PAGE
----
This week marked the start of the unofficial General Election campaigns of the three main parties and already some are fatigued at the prospect of 120 days on the road. Though the outcome is as unpredictable as it has ever been in modern times, it is increasingly apparent that this will be a six-party election...
It's easy to think British politics has been particularly eventful in 2014. A close fought Scottish Independence Referendum, tensions in the coalition, various re-launches of Ed Miliband and - of course - electoral breakthrough for Ukip have made it a busy year in politics and for the country. But for all the activity, announcements, and excitement of the year it is remarkable how little the polls have shifted.
Michael Dugher MP has announced that he has decided to "stop demonising motorists and start championing them", going on to say that governments have seen motorists as a "cash cow" and have been creaming cash off them with fuel taxes and penalties". The reality is of course very far from this.
The admission by former Liberal Democrat Party Treasurer Lord Razzall, that he was offered cash for peerages "several times a year" over a period of twelve years but failed to report any of these criminal offences threatens to take the lid back off one Westminster's most unseemly and nocuous can of worms of recent decades: cash for honours.
It would appear the powers that be want you to imagine a future without the Greens. This is the future the BBC is prefiguring with its decision to exclude us from the election debates. By doing so, they create a self-fulfilling prophecy: Greens are not a serious electoral option and our contribution therefore means nothing.
Emotional wellbeing is fundamental to every stage of a child's life - from starting school to entering adulthood - but a shocking number of young people are suffering from mental health problems and not receiving support to fulfil their potential. Action for Children recently conducted research revealing no signs of improvement for these children, with 91% of professionals working with vulnerable young people in our services seeing levels of mental health problems either rising or staying the same over the past year.
Perhaps I'm the last person in the country - but I still like Ed Miliband. More than that, I think he could be a pretty good prime minister. Yes, I know there aren't many of us left, and I want to try to analyse why... According to YouGov, people who dislike Ed Miliband describe him as unconvincing, unelectable, out of his depth, weak and irritating. Those who like him (yes, it's a much smaller number) say he stands up for ordinary people, is intelligent, honest, genuine and decent.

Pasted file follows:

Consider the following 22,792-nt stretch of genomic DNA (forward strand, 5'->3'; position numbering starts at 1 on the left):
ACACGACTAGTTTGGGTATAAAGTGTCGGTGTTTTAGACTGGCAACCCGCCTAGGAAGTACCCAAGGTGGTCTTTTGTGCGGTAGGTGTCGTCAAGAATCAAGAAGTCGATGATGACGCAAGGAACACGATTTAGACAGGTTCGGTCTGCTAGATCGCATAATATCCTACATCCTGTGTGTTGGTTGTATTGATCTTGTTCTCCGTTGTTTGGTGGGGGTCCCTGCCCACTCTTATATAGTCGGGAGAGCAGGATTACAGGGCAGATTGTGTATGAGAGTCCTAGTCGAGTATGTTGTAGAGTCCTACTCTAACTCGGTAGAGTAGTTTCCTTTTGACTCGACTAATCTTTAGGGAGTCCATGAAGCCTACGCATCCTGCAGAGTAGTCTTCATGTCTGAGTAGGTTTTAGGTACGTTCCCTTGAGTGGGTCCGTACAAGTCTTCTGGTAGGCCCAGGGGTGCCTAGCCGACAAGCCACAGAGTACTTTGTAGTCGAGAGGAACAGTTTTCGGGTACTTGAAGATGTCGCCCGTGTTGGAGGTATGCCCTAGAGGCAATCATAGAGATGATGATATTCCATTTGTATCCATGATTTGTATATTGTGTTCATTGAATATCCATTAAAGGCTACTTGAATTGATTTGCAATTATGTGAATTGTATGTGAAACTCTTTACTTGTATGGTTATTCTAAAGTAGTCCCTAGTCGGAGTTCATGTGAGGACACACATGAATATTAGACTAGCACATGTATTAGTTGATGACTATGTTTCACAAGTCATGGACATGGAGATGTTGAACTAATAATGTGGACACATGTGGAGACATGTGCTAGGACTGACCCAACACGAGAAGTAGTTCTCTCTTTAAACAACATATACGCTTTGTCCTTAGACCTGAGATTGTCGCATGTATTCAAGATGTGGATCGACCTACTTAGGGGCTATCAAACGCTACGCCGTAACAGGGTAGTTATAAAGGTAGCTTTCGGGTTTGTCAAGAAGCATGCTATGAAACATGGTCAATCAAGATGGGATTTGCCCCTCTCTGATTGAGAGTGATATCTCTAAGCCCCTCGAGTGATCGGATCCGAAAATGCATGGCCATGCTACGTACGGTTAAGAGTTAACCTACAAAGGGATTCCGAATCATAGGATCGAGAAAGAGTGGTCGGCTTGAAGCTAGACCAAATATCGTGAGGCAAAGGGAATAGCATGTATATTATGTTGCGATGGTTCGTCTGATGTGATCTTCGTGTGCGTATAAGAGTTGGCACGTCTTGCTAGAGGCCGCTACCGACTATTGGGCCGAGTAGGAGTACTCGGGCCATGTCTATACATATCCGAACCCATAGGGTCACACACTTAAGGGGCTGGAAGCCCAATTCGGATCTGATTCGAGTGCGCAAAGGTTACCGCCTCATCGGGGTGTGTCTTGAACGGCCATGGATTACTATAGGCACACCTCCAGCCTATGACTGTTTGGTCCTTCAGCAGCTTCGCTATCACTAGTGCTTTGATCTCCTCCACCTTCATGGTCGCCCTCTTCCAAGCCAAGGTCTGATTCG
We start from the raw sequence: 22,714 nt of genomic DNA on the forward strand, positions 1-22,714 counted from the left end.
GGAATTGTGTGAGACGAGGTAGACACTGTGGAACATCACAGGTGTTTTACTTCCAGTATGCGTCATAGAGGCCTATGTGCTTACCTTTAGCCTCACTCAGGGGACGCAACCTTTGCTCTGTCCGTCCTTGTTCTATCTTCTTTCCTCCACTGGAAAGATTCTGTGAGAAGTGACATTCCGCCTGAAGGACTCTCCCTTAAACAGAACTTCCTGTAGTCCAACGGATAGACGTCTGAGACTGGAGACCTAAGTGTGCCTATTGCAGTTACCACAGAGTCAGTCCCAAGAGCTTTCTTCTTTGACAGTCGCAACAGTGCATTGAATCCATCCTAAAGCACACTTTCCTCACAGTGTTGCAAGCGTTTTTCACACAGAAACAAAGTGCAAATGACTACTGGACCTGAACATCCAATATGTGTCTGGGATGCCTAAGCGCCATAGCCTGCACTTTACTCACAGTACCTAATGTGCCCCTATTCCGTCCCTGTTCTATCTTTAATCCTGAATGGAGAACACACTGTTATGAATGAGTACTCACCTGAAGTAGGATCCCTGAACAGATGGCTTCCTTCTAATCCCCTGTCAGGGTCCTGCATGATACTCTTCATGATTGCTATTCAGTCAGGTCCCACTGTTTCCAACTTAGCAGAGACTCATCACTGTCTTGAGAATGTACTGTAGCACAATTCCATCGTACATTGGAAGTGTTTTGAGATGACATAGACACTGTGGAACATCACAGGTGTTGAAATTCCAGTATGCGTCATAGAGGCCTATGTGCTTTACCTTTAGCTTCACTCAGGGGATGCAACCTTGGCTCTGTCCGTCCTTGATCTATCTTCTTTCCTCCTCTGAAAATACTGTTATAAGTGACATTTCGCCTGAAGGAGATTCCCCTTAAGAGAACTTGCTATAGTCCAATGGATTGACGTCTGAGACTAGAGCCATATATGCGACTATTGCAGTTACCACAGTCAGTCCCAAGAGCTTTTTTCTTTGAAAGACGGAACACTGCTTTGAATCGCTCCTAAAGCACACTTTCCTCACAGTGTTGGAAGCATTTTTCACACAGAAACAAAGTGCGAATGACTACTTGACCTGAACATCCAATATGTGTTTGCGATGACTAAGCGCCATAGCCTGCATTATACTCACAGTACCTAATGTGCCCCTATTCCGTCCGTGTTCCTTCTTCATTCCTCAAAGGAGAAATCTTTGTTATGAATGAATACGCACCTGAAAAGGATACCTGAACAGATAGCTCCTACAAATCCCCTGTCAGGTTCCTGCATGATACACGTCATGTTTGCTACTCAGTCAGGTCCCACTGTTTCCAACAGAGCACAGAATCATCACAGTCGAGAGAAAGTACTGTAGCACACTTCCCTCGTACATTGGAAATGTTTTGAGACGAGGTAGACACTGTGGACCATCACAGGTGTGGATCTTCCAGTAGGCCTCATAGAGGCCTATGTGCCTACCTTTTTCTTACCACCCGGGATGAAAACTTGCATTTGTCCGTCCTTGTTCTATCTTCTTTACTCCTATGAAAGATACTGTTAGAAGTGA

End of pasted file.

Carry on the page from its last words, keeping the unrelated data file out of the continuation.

Today's announcement on new road building from the Prime Minister is further confirmation that this government is driving us into an economic, social and environmental cul-de-sac.
Do you want my alternative, semi-serious take on Ed Miliband's troubles, Nick Clegg's comeback and the George Clooney comparison? Here's the political week in 60 seconds.
Climate change demands a collective response. We can't expect other countries to act if we don't. And as UN Secretary General Ban Ki Moon said: "Science has spoken. There is no ambiguity in their message. Leaders must act; time is not on our side."
I am delighted to say we have committed to keeping mental health at the centre of the political debate - now let's hear everyone talking about it.
The Lib Dems do not believe that the game is over. Whilst they are obviously worried about what will happen next year, they remain bullish. What we also saw though was leading MPs thinking about what a post-Clegg world might look like.
Clegg is not alone this week in turning on his leader. In his new autobiography, former England cricketer Kevin Pietersen takes a swipe at his Vice Captain Matt Prior, describing the wicket keeper as 'a Dairylea triangle thinking he was a Brie'.
Liberal Democrats in Glasgow are demob happy. Not because they are pleased to be languishing at 7% in the polls, but because it's too late to do anything about it.
Conference season comes hard on the breathtakingly long holiday that our diligent representatives enjoy in the summer. It is so long, it straddles both Spring and Autumn and would probably subsume Winter, if they did not also get a stonking great break over Christmas.
A wondrous event took place in London town last night. A premiere like no other, vInspired's Swing The Vote set out to reveal what's remained a secret 'til now: exactly what will get the UK's 18-24 year olds to the ballot box next summer.